Thursday, September 30, 2004

No Panhandling Allowed

Thanks Phil for inviting me to participate in "PolySigh". I'm very eager to discuss politics from the great 'ol political machine town of Chicago. We have lots happening here: the Obama vs. Keyes race (last I heard, Obama was up by 40+ points); the Wal-Mart debate (the City Council is considering two "Big-Box Living Wage Ordinances", the first of their kind in the nation); and the issue of "pushy panhandlers" is high on the city's agenda. Just when Garrison Keillor convinced you that Midwesterners were really nice people, we've decided we will punish those who are poor and homeless.

Just yesterday, the Council passed an ordinance--with no debate--aimed at "aggressive panhandlers". The law prohibits panhandling in the following locations: gas stations, restaurants, sidewalk cafes, and within 10 feet of bus stops, ATMs, currency exchanges and banks. What's left? They forgot to add "public restrooms". Is there really any public space left available to marginalized people in the downtown area? In addition, those asking for money can't be "rude", use profanity, touch anyone, and no two (or more) panhandlers can ask for cash jointly. Aside from my obvious disagreement, I have two questions: 1) How will this be enforced? 2) Is this ordinance constitutional?

I'm baffled by the logic behind enforcing this law. It's a $50 fine for the 1st two offensives, $100 for each additional. Hmmm...clearly this can't be one of the Mayor's latest plots to raise tax revenues. Panhandlers on the best of days probably get no more than $20. I don't really seeing the "threat of fines" providing "incentives" for no longer asking for money. But more seriously, is this constitutional? The city already lost a previous lawsuit against a 1991 law banning all panhandling. I suspect this one won't pass legal muster either.
Didn't New York pass a similar ban under Giuliani?

3 comments:

Thomas said...

Is it constitutional? The decisions of the Supreme Court would suggest that it is. See, in particular, Hill v. Colorado (2000).

Looks like a regulation of the time, place and manner of "panhandling" speech, not a prohibition of the speech; as the Court said in Hill, "it simply establishes a minor place restriction on an extremely broad category of communications with unwilling listeners."

The purpose is to protect the unwilling listener, as the Court put it, from disturbance. And the fine need not be collected for the law to be enforced. As it is now, these tactics are legal and thus there's little the police can do to those who engage in them. With the law, that will change.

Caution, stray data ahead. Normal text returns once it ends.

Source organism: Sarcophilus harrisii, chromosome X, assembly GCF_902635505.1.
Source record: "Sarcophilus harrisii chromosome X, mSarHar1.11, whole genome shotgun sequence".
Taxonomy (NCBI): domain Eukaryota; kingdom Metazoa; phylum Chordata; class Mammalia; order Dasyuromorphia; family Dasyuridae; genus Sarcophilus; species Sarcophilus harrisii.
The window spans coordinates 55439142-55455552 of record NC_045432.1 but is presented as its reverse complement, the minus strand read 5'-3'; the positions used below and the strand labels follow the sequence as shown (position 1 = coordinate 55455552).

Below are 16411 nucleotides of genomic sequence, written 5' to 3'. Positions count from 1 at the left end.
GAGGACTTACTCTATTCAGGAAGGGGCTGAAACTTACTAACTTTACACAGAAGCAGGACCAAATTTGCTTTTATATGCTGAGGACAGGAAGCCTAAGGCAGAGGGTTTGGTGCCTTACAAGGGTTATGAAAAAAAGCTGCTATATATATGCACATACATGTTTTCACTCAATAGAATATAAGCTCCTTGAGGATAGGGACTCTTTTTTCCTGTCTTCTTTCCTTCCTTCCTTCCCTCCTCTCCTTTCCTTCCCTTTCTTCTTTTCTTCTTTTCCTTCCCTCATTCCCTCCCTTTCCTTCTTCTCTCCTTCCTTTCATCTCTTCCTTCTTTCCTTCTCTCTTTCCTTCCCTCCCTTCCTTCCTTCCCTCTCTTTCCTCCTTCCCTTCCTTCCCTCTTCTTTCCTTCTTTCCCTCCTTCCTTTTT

Anonymous said...

I wish my current location of Newport News, VA would do something like this. Where I live, it's like I can hardly go the gas station, get groceries, and such without some filthy creature with his/her hand out. It's really irritatiing to get out of you car in a supermarket parking lot, and some drunk greet you with "got some change?". I got enough trouble taking care of myself. I work fulltime in the day, have night classes, and even a a second job part time. One time shopping in Dollar Tree, I turned around and an ugly troll was asking me for change. This is something I expected out on the curb, not inside. Dammit, I'm not rich! I worked long and hard for my money, and it's all mine. It's not for some low life to get a 40oz. Earlier this year, there were people coming in my aprtment complex panhandling. Once I was walking out to get my mail, and a guy on his bike was saying something. At first I thought he was a neighbor from another building. THen he gave me his "sad story". I didn't give him any money, and I reported him to the rental office right away. A begging crackhead is not what I want to go home to. Thank the good Lord for mace.

Anonymous said...

I doubt that the good Lord was pleased with everything that you said or that there was anything Godly in your statement at all. If anything the Lord is probably more offended with your comments, thoughts, inner-heart and the manner in which you decided to include God in the situations you described by saying thank the good Lord for mase. If anything, perhaps the good Lord was testing your compassion and the fruits of your spirit in each of those situations you outlined to see exactly how much you really thanked the good Lord on a regular basis and what it meant to know the true love of God in your life and to love others unconditionally as your brothers and sisters. You probably keep ending up in one situation with homeless persons after another because your heart is hardened.